No more druid key rings

June 22, 2010

I spent the day driving around some very nice parts of Somerset and having some interesting sites of interest pointed out to me by our resident archaeologist. They included the possible site of King Arthur’s residence and also the hill on which King Alfred gathered his English troops to drive out a Viking army. None of these places would ordinarily have caught my attention, being as they were largely pretty but featureless hills; but with an expert guiding you a new perspective on the seemingly ordinary can be achieved.

We were near to Stonehenge and we got to talking about the stones. My boss used to work there and he spoke of numerous run-ins with hippes intent on…he was never quite sure exactly what they wanted but they were always apparently very adamant that the other tourists would be banned from the site when the hippy takeover eventually materialised. Again, it just goes to show there’s no group in society more in need of a bit of self reflection than your supposedly free thinking, everybody relax hippy.

The Government recently announced the cancellation of the new visitor centre project which had been in discussion almost as long as the place has existed. I wondered briefly whether this was a bad thing and would it only have spoiled or detracted from the site – i thought probably not, as long as it was well designed and sympathetic and as i understand it the current visitor centre is a hole in the ground reminiscent of a cold war bunker. This weekend i read a piece in the Daily Mail (the parents were down…) and it had a typically ‘isn’t everything shit in Britain’ piece by a columnist who had recently been to Stonehenge and had their visit apparently ‘ruined’ by someone who had told her where to park plus the very sight of the shop selling shortbread and blankets arrghhh – ‘what is wrong with this country!!!’. Obviously shops on tourist sites are a nulabor invention and something you’d never get anywhere else in the world. Anyway, this columnist was ecstatic the visitor centre had been cancelled and saw it as a key step in reclaiming British history for the Mail readership.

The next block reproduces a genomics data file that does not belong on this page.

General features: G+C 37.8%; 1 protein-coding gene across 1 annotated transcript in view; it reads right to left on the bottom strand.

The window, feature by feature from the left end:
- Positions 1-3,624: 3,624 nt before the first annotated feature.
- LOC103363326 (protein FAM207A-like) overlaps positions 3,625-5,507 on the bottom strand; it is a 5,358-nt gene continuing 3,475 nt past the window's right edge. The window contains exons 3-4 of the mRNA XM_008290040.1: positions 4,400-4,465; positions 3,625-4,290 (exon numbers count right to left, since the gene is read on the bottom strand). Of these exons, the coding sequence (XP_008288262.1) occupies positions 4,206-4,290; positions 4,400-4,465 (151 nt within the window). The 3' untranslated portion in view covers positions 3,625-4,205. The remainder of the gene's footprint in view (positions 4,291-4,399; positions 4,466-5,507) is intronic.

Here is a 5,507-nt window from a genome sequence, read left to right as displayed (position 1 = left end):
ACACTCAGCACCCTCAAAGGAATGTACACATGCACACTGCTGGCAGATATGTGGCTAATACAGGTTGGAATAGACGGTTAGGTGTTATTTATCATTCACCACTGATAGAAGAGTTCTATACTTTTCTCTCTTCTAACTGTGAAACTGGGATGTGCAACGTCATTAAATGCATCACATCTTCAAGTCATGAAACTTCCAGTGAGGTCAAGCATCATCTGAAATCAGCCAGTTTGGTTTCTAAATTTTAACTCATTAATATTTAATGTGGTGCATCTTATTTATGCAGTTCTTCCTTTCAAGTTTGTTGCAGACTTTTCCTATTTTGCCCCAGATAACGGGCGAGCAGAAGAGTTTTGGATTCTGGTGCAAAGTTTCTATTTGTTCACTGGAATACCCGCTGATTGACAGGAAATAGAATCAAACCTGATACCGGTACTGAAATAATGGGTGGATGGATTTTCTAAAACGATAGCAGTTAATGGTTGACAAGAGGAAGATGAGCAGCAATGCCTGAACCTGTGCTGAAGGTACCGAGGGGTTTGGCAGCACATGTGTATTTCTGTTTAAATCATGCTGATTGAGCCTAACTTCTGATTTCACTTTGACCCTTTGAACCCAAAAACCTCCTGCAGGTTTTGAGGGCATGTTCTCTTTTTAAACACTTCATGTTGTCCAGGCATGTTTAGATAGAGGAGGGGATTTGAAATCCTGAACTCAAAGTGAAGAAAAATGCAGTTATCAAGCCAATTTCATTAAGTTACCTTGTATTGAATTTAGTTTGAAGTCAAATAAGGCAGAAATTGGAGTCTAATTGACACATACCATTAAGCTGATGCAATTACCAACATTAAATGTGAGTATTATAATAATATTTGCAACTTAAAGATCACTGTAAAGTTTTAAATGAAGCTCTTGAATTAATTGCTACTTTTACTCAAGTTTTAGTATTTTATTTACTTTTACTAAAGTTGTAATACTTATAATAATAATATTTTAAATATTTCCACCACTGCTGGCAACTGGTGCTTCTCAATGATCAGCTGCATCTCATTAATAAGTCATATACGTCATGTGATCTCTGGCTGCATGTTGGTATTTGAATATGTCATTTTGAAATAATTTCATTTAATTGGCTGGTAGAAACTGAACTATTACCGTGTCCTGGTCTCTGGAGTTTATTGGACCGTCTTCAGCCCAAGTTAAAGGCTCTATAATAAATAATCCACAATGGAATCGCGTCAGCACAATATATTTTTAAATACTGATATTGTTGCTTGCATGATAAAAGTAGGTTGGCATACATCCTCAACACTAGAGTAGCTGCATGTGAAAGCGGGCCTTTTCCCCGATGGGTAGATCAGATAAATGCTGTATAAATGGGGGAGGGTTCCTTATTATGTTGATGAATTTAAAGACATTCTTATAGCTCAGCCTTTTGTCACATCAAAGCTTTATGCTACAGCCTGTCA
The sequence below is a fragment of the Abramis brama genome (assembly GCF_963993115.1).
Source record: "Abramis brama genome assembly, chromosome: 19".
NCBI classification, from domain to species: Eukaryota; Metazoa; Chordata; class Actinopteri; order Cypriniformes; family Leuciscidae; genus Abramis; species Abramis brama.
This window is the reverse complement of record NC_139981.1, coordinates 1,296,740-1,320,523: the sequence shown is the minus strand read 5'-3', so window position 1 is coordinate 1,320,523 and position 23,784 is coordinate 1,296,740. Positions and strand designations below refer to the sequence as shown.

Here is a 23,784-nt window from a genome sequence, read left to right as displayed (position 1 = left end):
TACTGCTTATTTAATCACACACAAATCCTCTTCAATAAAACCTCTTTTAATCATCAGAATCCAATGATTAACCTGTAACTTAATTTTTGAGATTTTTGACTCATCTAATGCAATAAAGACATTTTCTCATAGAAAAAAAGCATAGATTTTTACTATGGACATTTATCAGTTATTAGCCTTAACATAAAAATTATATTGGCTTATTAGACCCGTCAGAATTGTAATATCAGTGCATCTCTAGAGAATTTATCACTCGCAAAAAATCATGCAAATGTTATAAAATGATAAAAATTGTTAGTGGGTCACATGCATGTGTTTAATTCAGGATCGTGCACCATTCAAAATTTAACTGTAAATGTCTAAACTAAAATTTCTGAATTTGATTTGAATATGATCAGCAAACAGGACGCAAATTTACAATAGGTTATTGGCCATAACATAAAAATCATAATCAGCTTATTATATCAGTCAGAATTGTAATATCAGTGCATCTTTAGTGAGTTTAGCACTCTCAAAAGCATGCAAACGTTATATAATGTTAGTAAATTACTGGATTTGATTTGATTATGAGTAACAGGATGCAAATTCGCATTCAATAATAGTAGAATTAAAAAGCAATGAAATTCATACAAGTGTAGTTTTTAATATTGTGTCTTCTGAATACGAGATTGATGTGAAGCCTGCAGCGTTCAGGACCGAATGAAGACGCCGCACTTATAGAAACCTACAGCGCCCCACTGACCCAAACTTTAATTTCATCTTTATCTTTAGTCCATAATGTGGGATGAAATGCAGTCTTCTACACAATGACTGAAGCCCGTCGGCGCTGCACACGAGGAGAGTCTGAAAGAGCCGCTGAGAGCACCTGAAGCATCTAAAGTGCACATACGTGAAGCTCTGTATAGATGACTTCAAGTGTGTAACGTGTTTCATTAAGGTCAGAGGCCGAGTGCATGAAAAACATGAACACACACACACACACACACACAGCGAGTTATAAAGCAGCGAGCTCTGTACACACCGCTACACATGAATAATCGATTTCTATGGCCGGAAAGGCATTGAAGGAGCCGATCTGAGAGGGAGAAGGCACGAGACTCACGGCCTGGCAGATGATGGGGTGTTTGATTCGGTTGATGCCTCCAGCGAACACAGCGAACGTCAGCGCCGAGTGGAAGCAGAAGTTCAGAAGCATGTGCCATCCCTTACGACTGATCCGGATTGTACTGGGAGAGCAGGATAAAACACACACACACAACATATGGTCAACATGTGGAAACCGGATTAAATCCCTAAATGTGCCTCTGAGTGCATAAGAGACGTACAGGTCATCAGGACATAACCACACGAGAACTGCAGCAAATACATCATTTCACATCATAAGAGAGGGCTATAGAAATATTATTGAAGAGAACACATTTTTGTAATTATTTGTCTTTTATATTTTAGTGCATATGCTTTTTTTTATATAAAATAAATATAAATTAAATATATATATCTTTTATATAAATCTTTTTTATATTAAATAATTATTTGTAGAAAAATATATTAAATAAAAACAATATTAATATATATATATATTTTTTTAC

But a decent visitor centre – properly done and with tat reduced to a minimum – is an essential method of communicating what is important about a place and why. Otherwise the non-expert like me is left to admire the very beautiful circle of stones or whatever it is but is only able to access a limited part of the story. And seeing as this is one of the most important sites in the whole of Britain surely we should be making an exception to the belt tightening for this very special place. That now looks unlikely and that seems rather a shame.

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